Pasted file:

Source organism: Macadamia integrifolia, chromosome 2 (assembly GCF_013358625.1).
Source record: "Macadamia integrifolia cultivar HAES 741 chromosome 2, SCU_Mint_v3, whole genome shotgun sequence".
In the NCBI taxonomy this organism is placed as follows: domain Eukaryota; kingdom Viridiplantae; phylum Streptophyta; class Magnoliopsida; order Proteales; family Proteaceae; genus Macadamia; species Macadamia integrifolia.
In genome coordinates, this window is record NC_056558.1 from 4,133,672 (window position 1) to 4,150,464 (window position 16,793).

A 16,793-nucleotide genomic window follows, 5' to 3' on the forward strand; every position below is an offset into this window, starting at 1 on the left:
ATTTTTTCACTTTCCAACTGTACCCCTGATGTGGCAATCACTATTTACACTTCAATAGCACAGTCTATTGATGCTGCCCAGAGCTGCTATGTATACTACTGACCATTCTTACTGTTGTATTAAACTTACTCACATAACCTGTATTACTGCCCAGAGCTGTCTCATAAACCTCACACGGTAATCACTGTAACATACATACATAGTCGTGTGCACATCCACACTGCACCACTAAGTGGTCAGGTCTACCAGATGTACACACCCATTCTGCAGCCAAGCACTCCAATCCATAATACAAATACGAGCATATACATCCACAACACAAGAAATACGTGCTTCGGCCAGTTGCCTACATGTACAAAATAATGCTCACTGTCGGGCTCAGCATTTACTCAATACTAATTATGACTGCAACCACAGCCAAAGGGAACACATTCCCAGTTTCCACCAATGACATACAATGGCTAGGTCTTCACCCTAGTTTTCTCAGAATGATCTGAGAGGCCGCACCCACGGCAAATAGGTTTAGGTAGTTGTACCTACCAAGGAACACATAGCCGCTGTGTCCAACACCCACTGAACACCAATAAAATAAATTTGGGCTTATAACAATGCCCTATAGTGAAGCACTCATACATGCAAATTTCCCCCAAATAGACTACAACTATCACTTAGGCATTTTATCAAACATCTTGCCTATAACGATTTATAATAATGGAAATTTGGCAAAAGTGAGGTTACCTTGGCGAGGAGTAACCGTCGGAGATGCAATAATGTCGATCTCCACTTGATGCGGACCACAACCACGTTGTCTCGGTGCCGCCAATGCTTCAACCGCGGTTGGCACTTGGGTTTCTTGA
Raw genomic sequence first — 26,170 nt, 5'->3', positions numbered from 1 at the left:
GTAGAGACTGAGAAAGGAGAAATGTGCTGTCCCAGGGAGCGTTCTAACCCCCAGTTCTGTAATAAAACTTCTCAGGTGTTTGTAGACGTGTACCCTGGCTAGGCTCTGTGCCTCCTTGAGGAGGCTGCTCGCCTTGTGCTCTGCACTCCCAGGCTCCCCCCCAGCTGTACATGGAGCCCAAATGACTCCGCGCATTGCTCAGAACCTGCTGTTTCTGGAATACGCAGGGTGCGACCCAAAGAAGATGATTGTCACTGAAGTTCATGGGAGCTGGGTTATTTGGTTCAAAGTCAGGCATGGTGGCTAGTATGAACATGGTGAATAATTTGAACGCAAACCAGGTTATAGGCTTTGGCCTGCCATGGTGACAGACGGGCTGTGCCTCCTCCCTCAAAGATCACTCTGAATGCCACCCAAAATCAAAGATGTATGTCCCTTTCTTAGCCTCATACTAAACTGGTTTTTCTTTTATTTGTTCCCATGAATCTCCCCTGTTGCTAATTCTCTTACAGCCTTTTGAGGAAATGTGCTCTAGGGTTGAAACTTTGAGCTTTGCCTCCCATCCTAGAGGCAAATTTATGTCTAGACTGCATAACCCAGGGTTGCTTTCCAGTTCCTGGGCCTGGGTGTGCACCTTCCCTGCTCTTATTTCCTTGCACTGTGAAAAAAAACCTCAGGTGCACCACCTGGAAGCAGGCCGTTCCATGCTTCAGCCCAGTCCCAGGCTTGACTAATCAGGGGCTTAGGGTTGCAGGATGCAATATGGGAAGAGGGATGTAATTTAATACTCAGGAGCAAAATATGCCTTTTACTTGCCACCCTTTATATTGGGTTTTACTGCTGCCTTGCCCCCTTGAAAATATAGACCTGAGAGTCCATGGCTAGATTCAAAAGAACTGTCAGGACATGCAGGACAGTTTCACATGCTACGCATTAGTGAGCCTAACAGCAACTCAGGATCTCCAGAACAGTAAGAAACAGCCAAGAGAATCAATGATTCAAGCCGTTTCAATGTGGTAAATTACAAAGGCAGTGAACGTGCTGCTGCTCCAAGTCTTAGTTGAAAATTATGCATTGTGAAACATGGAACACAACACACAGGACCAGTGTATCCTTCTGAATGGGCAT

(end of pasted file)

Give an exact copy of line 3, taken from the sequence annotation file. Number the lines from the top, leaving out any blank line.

In the NCBI taxonomy this organism is placed as follows: domain Eukaryota; kingdom Viridiplantae; phylum Streptophyta; class Magnoliopsida; order Proteales; family Proteaceae; genus Macadamia; species Macadamia integrifolia.